Terror in Germany How Close Were Attackers' Links to the Islamic State?
The attackers in Ansbach and Würzburg lived inconspicuously in Germany for months. Evidence is mounting to suggest that when they did act, they acted on instructions from the Islamic State.
In order to earn a bit of pocket money, Mohammad Daleel occasionally helped out as a cleaner at the Hotel Christl. For his work, he was provided with a small allowance to augment the 320.14 euros ($358.43) a month he received in German government welfare payments for asylum seekers.
The 27-year-old had seemed "friendly and inconspicuous" during his visits to the social welfare office, city officials say. A Pakistani resident at the refugee hostel where he had lived, a converted inn, similarly only had innocuous things to report about Daleel. He would chat with him in the hallway and then Daleel would return to his room.
A week ago Monday, police stormed the Hotel Christl. Among other things taken from Daleel's room, officials confiscated chemicals used to make bombs, light bulbs to be used as detonators and a role of cash with 50 euro bills. They also found two mobile phones, multiple SIM cards and a laptop that had an Islamic State propaganda video with beheading scenes saved on it.
Just a few hours prior, at 10 p.m. on Sunday evening, Daleel had detonated a homemade bomb at the entrance to a music festival in the center of the Bavarian town of Ansbach. He died in the attack and 15 others were injured.
Lone Wolves or IS Operatives?
Authorities have been working feverishly to investigate events in the run-up to the attack. As was the case after the ax attack near Würzburg on the previous Monday, they are trying to answer one question first and foremost: Was the perpetrator acting as a lone wolf or on behalf of the Islamic State (IS) and with its support?
In both cases, more evidence is emerging that suggests close links between the perpetrators and IS. As the German federal prosecutor's investigation continues, it is becoming clear that Daleel's seemingly tranquil life in Ansbach was nothing but a facade. He only expressed his true self in his electronic communications, either on his mobile phone or his computer, when he was alone in his room with the blinds drawn.
A day after the attack, IS propagandists celebrated Daleel as being one of their soldiers. It is now becoming apparent that there is more to that statement than mere posturing, because the perpetrator had been communicating with a person in the Middle East until shortly before the attack using chat. The person knew about the explosives and the planned attack and had been instructing Daleel on how he could avoid the bag check at the festival entrance.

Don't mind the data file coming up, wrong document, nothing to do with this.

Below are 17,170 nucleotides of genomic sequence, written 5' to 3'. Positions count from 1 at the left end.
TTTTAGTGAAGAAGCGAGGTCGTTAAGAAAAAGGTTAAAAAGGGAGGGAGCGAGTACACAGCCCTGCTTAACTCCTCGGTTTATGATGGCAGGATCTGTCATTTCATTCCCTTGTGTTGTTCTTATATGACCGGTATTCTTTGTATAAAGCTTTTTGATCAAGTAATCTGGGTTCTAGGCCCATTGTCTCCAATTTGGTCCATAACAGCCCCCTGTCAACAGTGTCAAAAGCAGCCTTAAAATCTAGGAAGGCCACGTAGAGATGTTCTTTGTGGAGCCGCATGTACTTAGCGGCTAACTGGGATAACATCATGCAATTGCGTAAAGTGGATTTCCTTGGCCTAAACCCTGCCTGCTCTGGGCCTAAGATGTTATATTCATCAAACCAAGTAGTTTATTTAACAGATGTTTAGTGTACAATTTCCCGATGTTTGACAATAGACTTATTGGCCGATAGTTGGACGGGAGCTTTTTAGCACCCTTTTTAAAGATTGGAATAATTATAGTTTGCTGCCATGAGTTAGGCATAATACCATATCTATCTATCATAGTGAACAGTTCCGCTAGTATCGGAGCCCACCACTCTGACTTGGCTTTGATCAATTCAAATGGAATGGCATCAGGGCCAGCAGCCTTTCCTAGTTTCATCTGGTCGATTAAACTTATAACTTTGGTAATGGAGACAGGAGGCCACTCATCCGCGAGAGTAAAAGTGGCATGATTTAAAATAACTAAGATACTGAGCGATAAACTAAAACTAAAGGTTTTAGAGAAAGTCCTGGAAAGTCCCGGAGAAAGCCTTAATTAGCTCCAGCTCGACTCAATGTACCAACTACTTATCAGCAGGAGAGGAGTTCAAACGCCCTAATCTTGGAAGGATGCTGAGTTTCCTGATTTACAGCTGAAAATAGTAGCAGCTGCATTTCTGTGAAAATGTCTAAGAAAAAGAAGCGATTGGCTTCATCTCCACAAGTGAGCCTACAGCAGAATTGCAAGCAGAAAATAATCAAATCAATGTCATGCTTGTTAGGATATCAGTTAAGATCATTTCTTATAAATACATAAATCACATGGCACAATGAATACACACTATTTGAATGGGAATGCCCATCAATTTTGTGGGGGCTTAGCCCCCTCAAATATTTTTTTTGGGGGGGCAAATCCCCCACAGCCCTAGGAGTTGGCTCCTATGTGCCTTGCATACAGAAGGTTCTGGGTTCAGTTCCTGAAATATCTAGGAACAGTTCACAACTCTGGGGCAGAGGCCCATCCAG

The fact that IS propagandists were in possession of a video in which Daleel swore his allegiance to Iraqi IS leader Abu Bakr al-Baghdadi suggests the soon-to-be terrorist must have already had contacts in the Middle East in the run-up to the attack.
It's also unlikely Daleel would have been able to produce a bomb without instructions. The materials he used included a small loudspeaker and a bicycle lamp. He fastened the explosives with the same kind of metal mounting claws used to affix insulation panels.
Deportation Order Lifted
By the time of the attack, Daleel had been living for almost two years in Ansbach. Although his deportation to Bulgaria had been ordered, he was able to secure a stay order due to psychological problems and injuries suffered after being struck by shrapnel in the civil war in Syria.
Investigators are now trying to determine whether IS deliberately recruited and instrumentalized an unstable person or if Daleel had long been an Islamist and simply managed to deceive German authorities.
Either way, the label of the quickly self-radicalizing perpetrator doesn't fit Daleel. The Ansbach attack had been planned in advance. The same is true of events near Würzburg, where 17-year-old Afghan Riaz Khan A. attacked five people with an ax on July 18.
Investigators say that Riaz Khan A. also had contact with a person in the Middle East who is believed to be linked to IS. This was determined after analyzing partly encrypted computer storage devices. They say A. transmitted his video claiming responsibility for the attack to IS via Facebook.
In the days leading up to the attack, A. was on the phone a lot, reportedly having told his foster parents in the village of Gaukönigshofen that a friend in Afghanistan had died.
But he may have used the opportunity to communicate undisturbed before carrying out his attack. In Kolpinghaus Ochsenfurt, where A. had lived until two weeks before the attack, he had shared a room with someone. Before that, until July 2015, he had lived in a gymnasium in the city of Passau that had been converted into an emergency refugee shelter.
He had also been under observation since June after witnesses claimed he had pulled a knife on another youth during an unsettled dispute over a video game console. Another time he got into a tussle with a male resident.
Despite this, officials at the youth welfare office in Würzburg had a good overall impression of the young Afghan. He made a "very positive, altruistic, motivated and open" impression, according to the office. His guardian said he had shown "very good progress."
Other refugees in Ansbach and Würzburg are struggling to grasp how the perpetrators could have committed such acts. "We have been given everything," says Daleel's Pakistani neighbor in the former Hotel Christl in Ansbach. "Accommodations, food, money."
How could anyone even think of planning an attack under these circumstances? "The German government," the neighbor says, "has been like a caring mother to us."
Reported by Anna Clauss, Jörg Diehl, Jan Friedmann, Sven Röbel and Andreas Ulrich